Oil Price Outlook: Inflation Poses a Risk to Energy Demand

The timing of the current pullback in oil, just as US inflation hit a 30-year high might be instructive. Is high inflation starting to pose a risk to the demand outlook for oil? 

Oil markets overview

The justification for higher oil prices over the last 18 months has been two-pronged, that oil demand would outstrip supply during the post-pandemic recovery and that historic amounts of added liquidity from governments and central banks would lift the price of all commodities.

The supply side of the equation looks intact. Despite pressure from the Biden administration, OPEC+ decided to stick to a plan that would only raise production only gradually. Demand for oil remains strong as travel restrictions are eased and as factories worldwide catch up from lost production in 2020. 

But rising inflation is clouding the outlook. Inflation expectations are growing from already elevated levels following this week’s bumper US CPI report. The open questions moving forwards are: 

  1. Will inflation start to weigh on economic growth and curb demand for oil?
  2. How quickly will central banks tighten policy to curb inflation (and demand)? 

What’s happening to the oil price?

Oil prices have rebounded from below zero (WTI basis) in April of 2020 to $84 per barrel in November of 2021. 

Source: TradingView


The weekly chart of WTI  prices shows that oil prices have broken out to a new range but are in the midst of a 2-week consolidation. Former resistance is now supported near $77 per barrel. The upper end of the spectrum is the 2014 highs near $107.90 per barrel. 


Source: TradingView


Short-term momentum is positive. Prices are also overbought as the fast stochastic prints a reading of 95, well above the overbought trigger level of 80. Medium-term momentum is positive as the MACD (moving average convergence divergence) histogram prints in positive territory with a rising trajectory which points to higher prices.

The bullish case for oil


With demand rising and supplies remaining subdued, the Biden Administration asked OPEC and Russia to consider increasing production. Officials from OPEC, Russia, and Gazprom (who helps supply Europe), denied these requests and decided to maintain a plan to raise output by 400,000 barrels a day. 

Biden is trying to focus on OPEC and Russia. Meanwhile, in his own backyard, oil output is still down 1.7-million barrels a day from the peak seen in 2019. Biden said, " The jump in oil prices is a consequence of, thus far, the refusal of Russia or OPEC nations to pump more oil." Despite a plea to Saudi Arabia and Russia, the 23 oil-producing cartels remained steadfast.

Inventories decline 

According to the Energy Information Administration, U.S. crude oil inventories increased to 533 million barrels by the end of Q2 2020, from 440 million barrels at the end of January 2020. By September 2021, crude oil stockpiles declined to 413 million barrels . The U.S. Department of Energy believes that petroleum demand has returned to pre-pandemic levels. 

Oil infrastructure

Part of the reason supply has not been able to respond as quickly to the uptick in demand has been less investment in oil infrastructure and a move toward a green energy policy. While the total number of U.S. active oil rigs has rebounded since the lows of July 2020, the number of active rigs is still approximately half of the highs seen in 2019.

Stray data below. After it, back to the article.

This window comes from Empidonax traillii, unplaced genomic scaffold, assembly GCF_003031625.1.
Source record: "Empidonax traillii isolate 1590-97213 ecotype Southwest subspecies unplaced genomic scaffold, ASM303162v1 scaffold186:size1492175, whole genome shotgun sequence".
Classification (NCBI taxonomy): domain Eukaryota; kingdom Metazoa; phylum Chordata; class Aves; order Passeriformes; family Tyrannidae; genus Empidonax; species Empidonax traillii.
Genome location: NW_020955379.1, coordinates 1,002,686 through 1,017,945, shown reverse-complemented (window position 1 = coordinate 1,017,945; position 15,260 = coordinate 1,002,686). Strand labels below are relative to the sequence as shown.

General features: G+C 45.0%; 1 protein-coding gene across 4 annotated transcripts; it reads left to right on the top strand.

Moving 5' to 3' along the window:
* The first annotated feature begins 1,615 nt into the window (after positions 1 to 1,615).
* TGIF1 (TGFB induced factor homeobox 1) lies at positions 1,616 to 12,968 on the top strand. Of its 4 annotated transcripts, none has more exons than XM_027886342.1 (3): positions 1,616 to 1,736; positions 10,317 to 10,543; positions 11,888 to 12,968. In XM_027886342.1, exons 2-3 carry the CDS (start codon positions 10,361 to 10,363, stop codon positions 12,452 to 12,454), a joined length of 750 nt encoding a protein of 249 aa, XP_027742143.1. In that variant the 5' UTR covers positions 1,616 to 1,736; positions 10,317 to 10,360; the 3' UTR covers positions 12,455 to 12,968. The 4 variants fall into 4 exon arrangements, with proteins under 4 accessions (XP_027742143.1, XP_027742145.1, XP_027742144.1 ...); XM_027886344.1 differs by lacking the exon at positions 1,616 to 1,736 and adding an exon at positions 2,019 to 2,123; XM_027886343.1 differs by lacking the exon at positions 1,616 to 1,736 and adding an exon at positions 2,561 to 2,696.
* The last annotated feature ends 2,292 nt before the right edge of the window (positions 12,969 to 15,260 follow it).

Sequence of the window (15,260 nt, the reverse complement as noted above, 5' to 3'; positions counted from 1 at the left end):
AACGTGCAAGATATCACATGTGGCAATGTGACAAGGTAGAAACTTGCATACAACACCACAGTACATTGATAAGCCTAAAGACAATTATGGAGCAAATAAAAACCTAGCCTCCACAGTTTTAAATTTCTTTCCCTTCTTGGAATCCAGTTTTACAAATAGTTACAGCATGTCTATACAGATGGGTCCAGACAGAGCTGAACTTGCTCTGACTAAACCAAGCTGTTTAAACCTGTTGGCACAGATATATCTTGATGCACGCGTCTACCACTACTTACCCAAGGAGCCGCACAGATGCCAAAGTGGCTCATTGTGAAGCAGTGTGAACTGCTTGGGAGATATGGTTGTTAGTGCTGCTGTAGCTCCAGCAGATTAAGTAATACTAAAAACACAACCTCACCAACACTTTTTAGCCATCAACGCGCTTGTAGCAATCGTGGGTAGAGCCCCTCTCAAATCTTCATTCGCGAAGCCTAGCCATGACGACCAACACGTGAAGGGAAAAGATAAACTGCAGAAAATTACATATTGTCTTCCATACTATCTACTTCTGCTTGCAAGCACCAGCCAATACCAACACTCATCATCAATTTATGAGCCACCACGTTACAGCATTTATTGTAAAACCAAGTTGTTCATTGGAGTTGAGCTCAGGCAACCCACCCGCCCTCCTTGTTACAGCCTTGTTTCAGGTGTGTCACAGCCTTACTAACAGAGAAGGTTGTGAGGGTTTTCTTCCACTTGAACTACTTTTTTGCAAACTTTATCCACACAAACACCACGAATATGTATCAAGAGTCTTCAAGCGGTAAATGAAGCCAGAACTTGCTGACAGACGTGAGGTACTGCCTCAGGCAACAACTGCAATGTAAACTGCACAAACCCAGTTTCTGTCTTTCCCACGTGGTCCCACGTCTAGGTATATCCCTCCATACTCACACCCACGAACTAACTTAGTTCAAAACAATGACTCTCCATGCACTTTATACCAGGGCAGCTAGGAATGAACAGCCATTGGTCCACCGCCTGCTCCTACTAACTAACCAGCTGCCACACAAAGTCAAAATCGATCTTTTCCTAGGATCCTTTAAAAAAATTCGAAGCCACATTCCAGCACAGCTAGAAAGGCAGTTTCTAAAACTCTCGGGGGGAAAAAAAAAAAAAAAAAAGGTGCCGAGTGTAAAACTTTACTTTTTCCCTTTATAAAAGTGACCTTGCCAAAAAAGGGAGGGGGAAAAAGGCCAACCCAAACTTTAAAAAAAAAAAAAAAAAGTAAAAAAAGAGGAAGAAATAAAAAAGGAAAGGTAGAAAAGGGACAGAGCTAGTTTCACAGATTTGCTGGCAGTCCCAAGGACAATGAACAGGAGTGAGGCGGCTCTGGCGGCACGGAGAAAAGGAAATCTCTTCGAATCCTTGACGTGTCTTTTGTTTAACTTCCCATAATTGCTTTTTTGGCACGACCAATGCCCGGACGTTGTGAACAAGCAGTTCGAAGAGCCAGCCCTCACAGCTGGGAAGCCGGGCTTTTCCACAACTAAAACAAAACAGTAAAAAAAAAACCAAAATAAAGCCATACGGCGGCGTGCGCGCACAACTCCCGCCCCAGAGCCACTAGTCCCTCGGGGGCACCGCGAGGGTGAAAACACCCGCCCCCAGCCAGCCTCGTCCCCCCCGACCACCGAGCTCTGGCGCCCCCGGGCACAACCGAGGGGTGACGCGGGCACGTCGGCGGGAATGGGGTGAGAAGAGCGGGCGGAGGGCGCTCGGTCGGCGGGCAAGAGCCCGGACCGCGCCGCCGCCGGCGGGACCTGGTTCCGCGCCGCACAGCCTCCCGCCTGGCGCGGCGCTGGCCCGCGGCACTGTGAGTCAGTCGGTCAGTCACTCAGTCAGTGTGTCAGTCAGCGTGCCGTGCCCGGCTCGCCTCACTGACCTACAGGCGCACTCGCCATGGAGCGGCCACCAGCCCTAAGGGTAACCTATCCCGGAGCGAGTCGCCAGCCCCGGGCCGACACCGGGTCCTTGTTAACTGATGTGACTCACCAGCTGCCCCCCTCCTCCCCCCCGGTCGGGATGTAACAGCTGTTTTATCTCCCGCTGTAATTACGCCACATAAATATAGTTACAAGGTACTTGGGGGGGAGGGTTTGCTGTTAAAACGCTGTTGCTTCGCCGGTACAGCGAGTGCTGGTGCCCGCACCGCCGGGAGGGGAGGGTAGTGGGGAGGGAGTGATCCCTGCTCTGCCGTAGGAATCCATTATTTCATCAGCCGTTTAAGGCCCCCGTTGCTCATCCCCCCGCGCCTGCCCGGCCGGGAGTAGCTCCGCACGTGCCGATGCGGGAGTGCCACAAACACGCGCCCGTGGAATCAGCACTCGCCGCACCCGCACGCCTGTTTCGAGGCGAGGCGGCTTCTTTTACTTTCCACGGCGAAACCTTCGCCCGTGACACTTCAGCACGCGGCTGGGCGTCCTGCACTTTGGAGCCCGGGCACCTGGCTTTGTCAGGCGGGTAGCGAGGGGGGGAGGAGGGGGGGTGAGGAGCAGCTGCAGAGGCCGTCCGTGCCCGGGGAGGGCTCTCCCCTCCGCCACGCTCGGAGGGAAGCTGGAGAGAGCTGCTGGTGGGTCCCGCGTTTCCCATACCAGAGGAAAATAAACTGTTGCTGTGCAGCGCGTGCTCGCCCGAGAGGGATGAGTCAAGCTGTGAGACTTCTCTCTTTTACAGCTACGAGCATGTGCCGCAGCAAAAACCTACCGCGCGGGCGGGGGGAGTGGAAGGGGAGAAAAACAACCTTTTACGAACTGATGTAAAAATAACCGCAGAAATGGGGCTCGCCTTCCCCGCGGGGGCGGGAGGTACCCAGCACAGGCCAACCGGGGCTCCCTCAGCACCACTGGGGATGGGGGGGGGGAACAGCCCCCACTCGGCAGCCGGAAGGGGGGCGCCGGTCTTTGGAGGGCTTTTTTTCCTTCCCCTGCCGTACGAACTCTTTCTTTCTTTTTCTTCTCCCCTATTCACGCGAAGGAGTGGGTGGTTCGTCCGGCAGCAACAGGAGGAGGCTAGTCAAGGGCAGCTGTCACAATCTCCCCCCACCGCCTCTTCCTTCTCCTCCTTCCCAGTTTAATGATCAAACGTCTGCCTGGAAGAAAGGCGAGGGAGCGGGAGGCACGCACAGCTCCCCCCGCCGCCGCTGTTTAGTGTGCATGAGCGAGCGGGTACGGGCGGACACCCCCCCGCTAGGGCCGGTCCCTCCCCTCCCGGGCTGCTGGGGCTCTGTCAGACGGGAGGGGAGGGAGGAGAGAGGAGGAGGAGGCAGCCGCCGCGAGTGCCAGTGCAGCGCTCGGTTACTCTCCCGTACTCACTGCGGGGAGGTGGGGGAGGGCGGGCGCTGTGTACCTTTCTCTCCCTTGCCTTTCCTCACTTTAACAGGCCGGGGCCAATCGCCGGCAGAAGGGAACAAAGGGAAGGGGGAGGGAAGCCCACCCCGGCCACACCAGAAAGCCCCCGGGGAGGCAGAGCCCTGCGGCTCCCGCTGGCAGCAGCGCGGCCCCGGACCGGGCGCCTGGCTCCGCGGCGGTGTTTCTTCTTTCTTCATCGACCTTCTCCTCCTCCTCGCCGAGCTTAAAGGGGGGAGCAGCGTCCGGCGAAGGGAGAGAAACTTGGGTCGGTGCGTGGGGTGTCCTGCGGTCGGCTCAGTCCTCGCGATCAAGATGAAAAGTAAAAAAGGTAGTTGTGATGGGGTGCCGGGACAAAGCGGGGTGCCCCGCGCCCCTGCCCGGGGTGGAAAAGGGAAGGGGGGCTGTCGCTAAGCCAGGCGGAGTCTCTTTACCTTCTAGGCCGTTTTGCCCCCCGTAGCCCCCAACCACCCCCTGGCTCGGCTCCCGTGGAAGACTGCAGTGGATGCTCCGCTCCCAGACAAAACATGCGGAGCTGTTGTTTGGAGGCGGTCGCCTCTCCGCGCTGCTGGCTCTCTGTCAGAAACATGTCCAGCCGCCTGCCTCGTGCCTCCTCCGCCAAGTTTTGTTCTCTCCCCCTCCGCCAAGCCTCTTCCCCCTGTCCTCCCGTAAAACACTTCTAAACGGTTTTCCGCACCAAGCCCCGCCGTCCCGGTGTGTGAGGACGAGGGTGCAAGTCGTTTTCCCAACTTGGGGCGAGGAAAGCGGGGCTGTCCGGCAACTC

Risk to the oil outlook


Inflation is on the rise, and higher petroleum costs are spilling over into consumer prices. According to the U.S. Labor Department, the October CPI was up a robust 6.2% year over year. Core inflation which excludes food and energy, was up 4.8% year over year. The hot consumer price inflation report follows a report that showed that wholesale prices rose 8.6% year over year in October.

The risk is that rapid increases in oil prices are self-defeating. Higher prices at the pump mean less spending power for consumers and higher energy costs mean the price of everything else is going up too, possibly resulting in even less spending. In ordinary circumstances consumer spending might have already tailed off but generous pandemic-era unemployment benefits are offsetting some of the rise in prices.

Central banks

Easy money policies from both central banks and helicopter money from national governments helped spur a very quick economic turnaround. The Federal Reserve might have just started tapering but is still buying billions in Treasuries each month, while the Biden administration just passed a $1 trillion infrastructure bill with possibly another $2 trillion in spending on the way.

At some point markets will need to price-in an end to these kinds of policies, perhaps in response to runaway inflation, and one way that can manifest is through a lower oil price.

Betting on higher oil

The demand/supply imbalance is increasing the number of bets that oil prices will continue to rise. According to the latest Commitment of Traders report released by the Commodity Futures Trading Commission, managed money is long 357K crude oil futures and options contracts - nearly 10-times the number of hedge funds that are short-oil-futures and options. The trend is clearly with oil bulls but the trade looks increasingly overcrowded.